Prodigal God

In this book Tim Keller offers his expanded interpretation of the parable most often referred to as the Prodigal Son.  He says that the two sons represent two types of people into which all of humanity divides.  Each of us falls into one of two categories.  The first is represented by the younger brother who pursues self-actualization by following his internal desires.  Those of us who are like him highly prioritize being true to our inner selves.  We passionately go after our dreams.  In these pursuits, we believe we are reaching personal fulfillment by breaking with tradition.  We throw off the bondage of expectation.  We ignore the “ought to’s” and do what we want to.  The second brother, the elder, is the opposite.  He does what he is supposed to do.  Those of us who resonate with this character can be categorized as rule followers.  We measure up and always try to meet expectations.  We value tradition.  We believe that if we do what we’re supposed to do, we will get a reward.  We also believe that pursuing one’s dreams when it means the rejection of what we ought to do is foolishness and in the end won’t pay off.

In the parable, it’s clear to see how the younger son offends the Father.  He rudely insults him when he demands his share of the inheritance in advance, which is the equivalent of saying to his father, “I wish you were dead.”  He then makes matters worse by completely rejecting everything that makes him Jewish, epitomized in the closing lines of his rebellion story where he is feeding pigs.  This younger son returns to the Father with great awareness as to how he has wronged the Father.  It’s obvious that he used him to get what he wanted.  But Keller, argues that the younger son is not the focus of the parable — the elder is.  And, he argues the point of the parable is that the older son is just as distant from the Father as the younger.  Just as the younger used the Father for what he could get out of him when he demanded his inheritance in advance, so also the elder is using the Father for what he can gain.  He doesn’t actually enjoy being with the Father, he is just behaving and following tradition so that once his Father dies he can get the inheritance.  Both the younger and elder brothers are using their relationships with the Father for what they can get out of it.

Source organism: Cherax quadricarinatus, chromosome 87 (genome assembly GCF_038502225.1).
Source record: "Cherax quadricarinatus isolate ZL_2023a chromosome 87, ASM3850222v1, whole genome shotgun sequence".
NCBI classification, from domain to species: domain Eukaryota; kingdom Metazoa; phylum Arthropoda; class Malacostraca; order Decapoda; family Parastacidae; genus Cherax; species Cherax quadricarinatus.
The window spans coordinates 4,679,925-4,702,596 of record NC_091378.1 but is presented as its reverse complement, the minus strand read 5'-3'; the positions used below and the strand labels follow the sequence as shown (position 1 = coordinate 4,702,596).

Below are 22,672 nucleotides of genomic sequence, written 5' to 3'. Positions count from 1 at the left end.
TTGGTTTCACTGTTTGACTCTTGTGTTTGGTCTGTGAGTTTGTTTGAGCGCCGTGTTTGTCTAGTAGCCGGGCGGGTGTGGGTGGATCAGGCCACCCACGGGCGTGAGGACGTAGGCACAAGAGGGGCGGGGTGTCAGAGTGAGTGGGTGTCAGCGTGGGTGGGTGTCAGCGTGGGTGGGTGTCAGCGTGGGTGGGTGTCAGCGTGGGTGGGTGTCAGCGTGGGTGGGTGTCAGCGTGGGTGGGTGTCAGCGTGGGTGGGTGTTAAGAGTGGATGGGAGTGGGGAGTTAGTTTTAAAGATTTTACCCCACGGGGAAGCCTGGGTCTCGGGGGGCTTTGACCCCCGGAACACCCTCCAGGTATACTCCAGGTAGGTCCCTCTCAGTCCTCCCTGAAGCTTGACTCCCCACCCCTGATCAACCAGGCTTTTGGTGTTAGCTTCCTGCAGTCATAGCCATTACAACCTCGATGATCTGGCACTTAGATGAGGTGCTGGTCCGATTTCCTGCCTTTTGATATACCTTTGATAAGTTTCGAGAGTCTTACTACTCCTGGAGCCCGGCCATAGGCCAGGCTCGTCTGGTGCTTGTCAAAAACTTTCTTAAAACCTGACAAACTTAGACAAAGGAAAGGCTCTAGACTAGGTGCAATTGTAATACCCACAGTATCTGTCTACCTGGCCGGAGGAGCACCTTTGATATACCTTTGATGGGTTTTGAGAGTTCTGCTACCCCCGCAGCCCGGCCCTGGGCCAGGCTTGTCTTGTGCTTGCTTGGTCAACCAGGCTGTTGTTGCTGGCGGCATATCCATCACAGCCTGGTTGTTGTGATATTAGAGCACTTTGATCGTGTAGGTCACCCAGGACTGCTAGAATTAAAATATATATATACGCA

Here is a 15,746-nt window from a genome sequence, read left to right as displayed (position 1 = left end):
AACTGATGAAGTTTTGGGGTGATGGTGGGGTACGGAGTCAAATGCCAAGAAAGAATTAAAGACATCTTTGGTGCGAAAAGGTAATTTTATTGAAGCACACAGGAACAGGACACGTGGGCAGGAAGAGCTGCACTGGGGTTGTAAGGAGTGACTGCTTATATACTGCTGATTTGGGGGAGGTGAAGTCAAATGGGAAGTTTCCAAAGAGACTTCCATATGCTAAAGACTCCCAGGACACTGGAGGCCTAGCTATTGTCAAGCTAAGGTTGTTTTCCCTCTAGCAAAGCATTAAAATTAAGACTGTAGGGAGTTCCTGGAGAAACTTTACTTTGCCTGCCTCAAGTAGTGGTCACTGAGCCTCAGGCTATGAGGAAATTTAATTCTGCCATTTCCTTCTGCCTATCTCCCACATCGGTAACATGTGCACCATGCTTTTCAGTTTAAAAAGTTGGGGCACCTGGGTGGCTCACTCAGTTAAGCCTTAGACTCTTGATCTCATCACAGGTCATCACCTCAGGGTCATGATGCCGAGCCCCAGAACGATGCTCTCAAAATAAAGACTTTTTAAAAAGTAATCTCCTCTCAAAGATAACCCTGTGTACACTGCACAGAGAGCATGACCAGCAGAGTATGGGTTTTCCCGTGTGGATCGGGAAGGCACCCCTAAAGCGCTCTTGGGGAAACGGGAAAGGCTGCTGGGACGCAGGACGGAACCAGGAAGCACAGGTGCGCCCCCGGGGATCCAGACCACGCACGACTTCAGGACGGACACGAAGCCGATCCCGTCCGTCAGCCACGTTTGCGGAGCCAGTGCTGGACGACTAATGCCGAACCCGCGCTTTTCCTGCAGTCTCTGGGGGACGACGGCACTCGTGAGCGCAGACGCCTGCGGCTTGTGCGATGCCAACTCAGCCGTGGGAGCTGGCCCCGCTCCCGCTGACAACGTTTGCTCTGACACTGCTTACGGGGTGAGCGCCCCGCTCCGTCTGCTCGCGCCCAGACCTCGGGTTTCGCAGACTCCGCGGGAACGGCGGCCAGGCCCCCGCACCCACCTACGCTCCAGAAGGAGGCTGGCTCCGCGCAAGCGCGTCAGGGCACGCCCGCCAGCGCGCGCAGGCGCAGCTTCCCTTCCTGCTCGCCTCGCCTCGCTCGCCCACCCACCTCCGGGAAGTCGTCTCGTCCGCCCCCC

Keller writes well, and the book is a very quick read.  He adds some more insights to the parable throughout, but the real richness of this book is its devotional character.  There isn’t a lot of new or profound insights in it, just good application that challenges the reader to love God for who he is not what he does for us.


One response to “Prodigal God”

  1. Everyone, and now you, is recommending this book. I love your blog because it has become my book reading list amongst other things. 🙂